• Langley, A. (1999). Strategies for theorizing from process data. Academy of Management Review24(4), 691-710.
  • Klag, M., & Langley, A. (2013). Approaching the conceptual leap in qualitative research. International Journal of Management Reviews, 15(2), 149-166.
  • Locke, K., & Golden-Biddle, K. (1997). Constructing opportunities for contribution: Structuring intertextual coherence and “problematizing” in organizational studies. Academy of Management Journal40(5), 1023-1062.

Discussion of students’ projects   (Part II)

Thursday afternoon, 13:00-16:00

Facilitators: Jasper Hotho & Verena Girschik



Day 5: Writing and publishing qualitative research

Session 7: Writing up qualitative case-study research

Friday morning, 9:30-12:00

Facilitator: Verena Girschik

Session 7 focuses on the challenges of condensing rich qualitative findings into a concise and convincing manuscript, and the importance of writing to convince reviewers of the credibility of qualitative research findings in the absence of significance levels, effect sizes, and measures of explained variance.

Topics include:

  • The challenges of writing up qualitative research
  • Establishing credibility through writing
  • Exercise: Writing qualitative research

Readings

  • Ashcraft, K.L., & Ashcraft, C.S. (2014). Motifs in the methods section: Representing the qualitative research process. In E. Jeanes & T. Huzzard (eds.). (2014). Critical Management Research: Reflections from the Field (pp 155-172). London: Sage.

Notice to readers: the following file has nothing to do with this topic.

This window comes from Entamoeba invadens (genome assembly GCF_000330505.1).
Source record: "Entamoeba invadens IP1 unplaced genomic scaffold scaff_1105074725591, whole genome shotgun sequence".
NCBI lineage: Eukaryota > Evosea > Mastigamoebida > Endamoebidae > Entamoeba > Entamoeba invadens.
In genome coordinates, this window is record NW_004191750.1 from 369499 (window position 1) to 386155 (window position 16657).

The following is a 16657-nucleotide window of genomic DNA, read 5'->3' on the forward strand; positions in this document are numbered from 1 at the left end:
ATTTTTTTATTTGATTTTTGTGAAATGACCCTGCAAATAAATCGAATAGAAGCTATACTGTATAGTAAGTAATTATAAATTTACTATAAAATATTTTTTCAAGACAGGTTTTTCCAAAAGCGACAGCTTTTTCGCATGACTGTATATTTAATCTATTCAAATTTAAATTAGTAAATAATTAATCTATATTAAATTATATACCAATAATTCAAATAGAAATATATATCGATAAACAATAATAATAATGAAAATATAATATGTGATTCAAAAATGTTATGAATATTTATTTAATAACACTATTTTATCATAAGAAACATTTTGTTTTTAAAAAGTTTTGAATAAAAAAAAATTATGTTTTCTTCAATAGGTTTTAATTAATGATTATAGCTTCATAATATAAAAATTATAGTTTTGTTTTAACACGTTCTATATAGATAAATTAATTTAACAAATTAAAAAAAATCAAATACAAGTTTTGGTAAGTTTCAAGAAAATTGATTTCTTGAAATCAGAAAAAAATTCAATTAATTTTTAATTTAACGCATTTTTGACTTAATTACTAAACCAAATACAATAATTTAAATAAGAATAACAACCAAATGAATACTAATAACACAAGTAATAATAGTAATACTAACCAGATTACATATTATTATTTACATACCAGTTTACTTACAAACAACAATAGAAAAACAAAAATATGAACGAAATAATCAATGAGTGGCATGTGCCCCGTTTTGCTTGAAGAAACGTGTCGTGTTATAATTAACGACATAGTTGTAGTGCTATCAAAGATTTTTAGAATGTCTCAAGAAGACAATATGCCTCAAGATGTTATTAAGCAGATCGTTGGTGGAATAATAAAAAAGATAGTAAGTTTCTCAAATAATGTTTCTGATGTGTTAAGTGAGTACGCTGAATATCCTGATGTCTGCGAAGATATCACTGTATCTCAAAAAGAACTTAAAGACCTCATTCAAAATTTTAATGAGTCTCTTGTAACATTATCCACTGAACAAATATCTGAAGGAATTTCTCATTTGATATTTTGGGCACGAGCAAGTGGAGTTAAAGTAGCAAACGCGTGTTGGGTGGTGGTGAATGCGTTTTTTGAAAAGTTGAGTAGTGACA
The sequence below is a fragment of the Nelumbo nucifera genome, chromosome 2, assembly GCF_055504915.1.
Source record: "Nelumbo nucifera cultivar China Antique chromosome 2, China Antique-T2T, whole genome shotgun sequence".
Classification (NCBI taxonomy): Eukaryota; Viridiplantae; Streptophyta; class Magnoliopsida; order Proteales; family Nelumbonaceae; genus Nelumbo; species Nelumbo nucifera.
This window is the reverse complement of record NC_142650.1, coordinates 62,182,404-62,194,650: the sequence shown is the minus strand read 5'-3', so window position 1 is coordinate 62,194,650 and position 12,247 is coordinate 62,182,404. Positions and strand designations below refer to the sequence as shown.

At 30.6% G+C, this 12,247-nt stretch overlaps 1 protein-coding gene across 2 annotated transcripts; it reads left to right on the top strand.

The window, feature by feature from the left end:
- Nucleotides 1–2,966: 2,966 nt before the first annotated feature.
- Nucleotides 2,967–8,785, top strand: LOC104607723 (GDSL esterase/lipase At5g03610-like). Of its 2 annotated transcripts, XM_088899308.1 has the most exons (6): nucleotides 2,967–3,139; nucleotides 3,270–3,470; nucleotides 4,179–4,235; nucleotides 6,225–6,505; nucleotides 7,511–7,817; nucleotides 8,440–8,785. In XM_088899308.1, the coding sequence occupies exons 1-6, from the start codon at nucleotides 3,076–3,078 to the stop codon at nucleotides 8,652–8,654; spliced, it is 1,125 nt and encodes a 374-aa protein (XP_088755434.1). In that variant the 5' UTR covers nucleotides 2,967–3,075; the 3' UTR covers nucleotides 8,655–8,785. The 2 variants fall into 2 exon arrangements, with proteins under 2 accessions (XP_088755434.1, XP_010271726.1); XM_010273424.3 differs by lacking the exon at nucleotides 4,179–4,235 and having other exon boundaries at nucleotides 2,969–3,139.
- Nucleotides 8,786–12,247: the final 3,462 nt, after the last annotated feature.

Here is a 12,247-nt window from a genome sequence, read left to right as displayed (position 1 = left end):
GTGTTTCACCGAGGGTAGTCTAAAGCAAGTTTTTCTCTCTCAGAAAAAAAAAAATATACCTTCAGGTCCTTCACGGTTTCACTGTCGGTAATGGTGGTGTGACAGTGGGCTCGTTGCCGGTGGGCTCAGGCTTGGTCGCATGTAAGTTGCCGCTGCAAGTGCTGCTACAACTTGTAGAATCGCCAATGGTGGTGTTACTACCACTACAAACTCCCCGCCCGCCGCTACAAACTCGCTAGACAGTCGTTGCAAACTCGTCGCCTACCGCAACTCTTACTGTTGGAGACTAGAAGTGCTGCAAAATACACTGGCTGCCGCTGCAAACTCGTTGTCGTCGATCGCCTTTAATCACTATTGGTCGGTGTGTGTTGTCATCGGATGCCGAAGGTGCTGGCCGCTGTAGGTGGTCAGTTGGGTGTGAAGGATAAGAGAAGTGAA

• Golden-Biddle, K., & Locke, K. (1993). Appealing work: An investigation of how ethnographic texts convince. Organization Science, 4(4), 595-616.
  • Pratt, M.G. (2009) For the Lack of a Boilerplate: Tips on Writing Up (and Rewriting) Qualitative Research, Academy of Management Journal, Vol. 52, No. 5, 856–862.

Session 8: Editor and author perspectives on publishing qualitative research

Friday afternoon, 13:00-16:00

Facilitators: Jasper Hotho & Verena Girschik

The course ends with a discussion between the instructors and participants of the course on the challenges of getting qualitative research published in leading academic journals in the fields of organization and management. The instructors will draw on their experience as authors, reviewers, and editors of qualitative research papers.

Topics include:

  • Reviewing qualitative research manuscripts
  • Expectations of reviewers, authors and journals
  • Handling reviewer comments

Readings

  • Cornelissen, J. P. (2017b). Preserving theoretical divergence in management research: Why the explanatory potential of qualitative research should be harnessed rather than suppressed. Journal of Management Studies, 54(3), 368-383.
  • Patriotta, G. (2017). Crafting papers for publication: Novelty and convention in academic writing. Journal of Management Studies54(5), 747-759.

Learning objectives

Exam
N/A

Other

Start date
19/06/2023

End date
23/06/2023

Level
PhD

ECTS
5

Language
English

Course Literature
See lecture plan above.

Fee
DKK 6,500

Minimum number of participants

Maximum number of participants
0

Location
Copenhagen Business School
Dalgas Have
2000 Frederiksberg
Room: DHV 2.69, 2.70 & 2.71 (second floor)

Contact information
CBS PhD Support
Nina Iversen
ni.research@cbs.dk

Registration deadline
04/05/2023

In case we receive more registrations for the course than we have place, the registrations will be prioritized in the following order: Students from CBS PhD school, students from other institutions than CBS. 

This course is offered annually.
Register here